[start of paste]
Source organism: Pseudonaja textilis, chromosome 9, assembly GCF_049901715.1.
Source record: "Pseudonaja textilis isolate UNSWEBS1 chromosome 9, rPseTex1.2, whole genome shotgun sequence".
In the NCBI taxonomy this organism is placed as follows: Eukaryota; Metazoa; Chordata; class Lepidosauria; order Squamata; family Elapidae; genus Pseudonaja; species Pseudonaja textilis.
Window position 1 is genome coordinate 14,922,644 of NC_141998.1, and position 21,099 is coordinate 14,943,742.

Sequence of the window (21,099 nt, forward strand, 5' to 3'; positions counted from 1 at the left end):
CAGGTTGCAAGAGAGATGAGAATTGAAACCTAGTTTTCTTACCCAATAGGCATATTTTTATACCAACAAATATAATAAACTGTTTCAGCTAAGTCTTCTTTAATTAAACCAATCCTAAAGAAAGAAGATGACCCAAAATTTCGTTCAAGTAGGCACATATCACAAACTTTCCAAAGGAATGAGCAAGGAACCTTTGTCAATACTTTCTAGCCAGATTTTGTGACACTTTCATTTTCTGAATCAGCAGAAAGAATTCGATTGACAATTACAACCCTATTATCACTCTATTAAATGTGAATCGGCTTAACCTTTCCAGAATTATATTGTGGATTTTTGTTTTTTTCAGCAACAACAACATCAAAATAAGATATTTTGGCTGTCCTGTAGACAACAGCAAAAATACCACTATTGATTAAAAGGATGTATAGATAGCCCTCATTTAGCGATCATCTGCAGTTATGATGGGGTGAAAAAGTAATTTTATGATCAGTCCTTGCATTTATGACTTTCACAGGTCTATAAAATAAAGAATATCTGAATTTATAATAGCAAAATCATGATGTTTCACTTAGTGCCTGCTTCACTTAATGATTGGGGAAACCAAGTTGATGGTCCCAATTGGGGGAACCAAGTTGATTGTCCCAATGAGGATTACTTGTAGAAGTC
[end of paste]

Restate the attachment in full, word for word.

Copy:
Source organism: Pseudonaja textilis, chromosome 9, assembly GCF_049901715.1.
Source record: "Pseudonaja textilis isolate UNSWEBS1 chromosome 9, rPseTex1.2, whole genome shotgun sequence".
In the NCBI taxonomy this organism is placed as follows: Eukaryota; Metazoa; Chordata; class Lepidosauria; order Squamata; family Elapidae; genus Pseudonaja; species Pseudonaja textilis.
Window position 1 is genome coordinate 14,922,644 of NC_141998.1, and position 21,099 is coordinate 14,943,742.

Sequence of the window (21,099 nt, forward strand, 5' to 3'; positions counted from 1 at the left end):
CAGGTTGCAAGAGAGATGAGAATTGAAACCTAGTTTTCTTACCCAATAGGCATATTTTTATACCAACAAATATAATAAACTGTTTCAGCTAAGTCTTCTTTAATTAAACCAATCCTAAAGAAAGAAGATGACCCAAAATTTCGTTCAAGTAGGCACATATCACAAACTTTCCAAAGGAATGAGCAAGGAACCTTTGTCAATACTTTCTAGCCAGATTTTGTGACACTTTCATTTTCTGAATCAGCAGAAAGAATTCGATTGACAATTACAACCCTATTATCACTCTATTAAATGTGAATCGGCTTAACCTTTCCAGAATTATATTGTGGATTTTTGTTTTTTTCAGCAACAACAACATCAAAATAAGATATTTTGGCTGTCCTGTAGACAACAGCAAAAATACCACTATTGATTAAAAGGATGTATAGATAGCCCTCATTTAGCGATCATCTGCAGTTATGATGGGGTGAAAAAGTAATTTTATGATCAGTCCTTGCATTTATGACTTTCACAGGTCTATAAAATAAAGAATATCTGAATTTATAATAGCAAAATCATGATGTTTCACTTAGTGCCTGCTTCACTTAATGATTGGGGAAACCAAGTTGATGGTCCCAATTGGGGGAACCAAGTTGATTGTCCCAATGAGGATTACTTGTAGAAGTC